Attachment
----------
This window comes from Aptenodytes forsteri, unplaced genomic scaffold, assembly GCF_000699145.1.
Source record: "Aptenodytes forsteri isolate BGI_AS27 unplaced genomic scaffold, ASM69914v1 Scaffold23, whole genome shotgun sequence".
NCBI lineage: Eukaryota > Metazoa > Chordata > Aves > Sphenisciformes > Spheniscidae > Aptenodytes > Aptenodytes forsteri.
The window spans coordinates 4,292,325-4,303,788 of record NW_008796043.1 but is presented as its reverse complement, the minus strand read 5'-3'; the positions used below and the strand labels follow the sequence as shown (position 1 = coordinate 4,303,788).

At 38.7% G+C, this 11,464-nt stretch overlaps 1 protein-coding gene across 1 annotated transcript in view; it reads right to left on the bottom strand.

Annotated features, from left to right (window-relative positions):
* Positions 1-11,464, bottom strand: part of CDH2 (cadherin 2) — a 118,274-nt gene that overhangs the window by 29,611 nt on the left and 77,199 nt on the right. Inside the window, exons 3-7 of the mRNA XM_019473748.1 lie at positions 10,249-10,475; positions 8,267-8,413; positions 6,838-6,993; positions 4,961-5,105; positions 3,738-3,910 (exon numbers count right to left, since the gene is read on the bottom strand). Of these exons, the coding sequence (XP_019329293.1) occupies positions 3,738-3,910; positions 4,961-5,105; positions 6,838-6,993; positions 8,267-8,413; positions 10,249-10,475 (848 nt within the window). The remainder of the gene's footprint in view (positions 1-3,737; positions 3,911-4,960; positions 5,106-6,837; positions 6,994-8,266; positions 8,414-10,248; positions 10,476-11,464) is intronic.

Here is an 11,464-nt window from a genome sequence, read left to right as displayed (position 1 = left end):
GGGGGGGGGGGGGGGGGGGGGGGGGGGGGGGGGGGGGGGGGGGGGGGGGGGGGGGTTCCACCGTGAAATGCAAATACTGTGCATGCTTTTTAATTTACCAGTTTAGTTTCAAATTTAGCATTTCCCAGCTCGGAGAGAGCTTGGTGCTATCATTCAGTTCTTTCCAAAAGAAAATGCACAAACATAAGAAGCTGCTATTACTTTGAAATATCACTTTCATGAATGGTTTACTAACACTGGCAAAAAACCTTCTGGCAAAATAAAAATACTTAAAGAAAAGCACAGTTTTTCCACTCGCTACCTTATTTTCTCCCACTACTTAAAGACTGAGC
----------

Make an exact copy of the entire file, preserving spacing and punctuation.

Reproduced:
This window comes from Aptenodytes forsteri, unplaced genomic scaffold, assembly GCF_000699145.1.
Source record: "Aptenodytes forsteri isolate BGI_AS27 unplaced genomic scaffold, ASM69914v1 Scaffold23, whole genome shotgun sequence".
NCBI lineage: Eukaryota > Metazoa > Chordata > Aves > Sphenisciformes > Spheniscidae > Aptenodytes > Aptenodytes forsteri.
The window spans coordinates 4,292,325-4,303,788 of record NW_008796043.1 but is presented as its reverse complement, the minus strand read 5'-3'; the positions used below and the strand labels follow the sequence as shown (position 1 = coordinate 4,303,788).

At 38.7% G+C, this 11,464-nt stretch overlaps 1 protein-coding gene across 1 annotated transcript in view; it reads right to left on the bottom strand.

Annotated features, from left to right (window-relative positions):
* Positions 1-11,464, bottom strand: part of CDH2 (cadherin 2) — a 118,274-nt gene that overhangs the window by 29,611 nt on the left and 77,199 nt on the right. Inside the window, exons 3-7 of the mRNA XM_019473748.1 lie at positions 10,249-10,475; positions 8,267-8,413; positions 6,838-6,993; positions 4,961-5,105; positions 3,738-3,910 (exon numbers count right to left, since the gene is read on the bottom strand). Of these exons, the coding sequence (XP_019329293.1) occupies positions 3,738-3,910; positions 4,961-5,105; positions 6,838-6,993; positions 8,267-8,413; positions 10,249-10,475 (848 nt within the window). The remainder of the gene's footprint in view (positions 1-3,737; positions 3,911-4,960; positions 5,106-6,837; positions 6,994-8,266; positions 8,414-10,248; positions 10,476-11,464) is intronic.

Here is an 11,464-nt window from a genome sequence, read left to right as displayed (position 1 = left end):
GGGGGGGGGGGGGGGGGGGGGGGGGGGGGGGGGGGGGGGGGGGGGGGGGGGGGGGTTCCACCGTGAAATGCAAATACTGTGCATGCTTTTTAATTTACCAGTTTAGTTTCAAATTTAGCATTTCCCAGCTCGGAGAGAGCTTGGTGCTATCATTCAGTTCTTTCCAAAAGAAAATGCACAAACATAAGAAGCTGCTATTACTTTGAAATATCACTTTCATGAATGGTTTACTAACACTGGCAAAAAACCTTCTGGCAAAATAAAAATACTTAAAGAAAAGCACAGTTTTTCCACTCGCTACCTTATTTTCTCCCACTACTTAAAGACTGAGC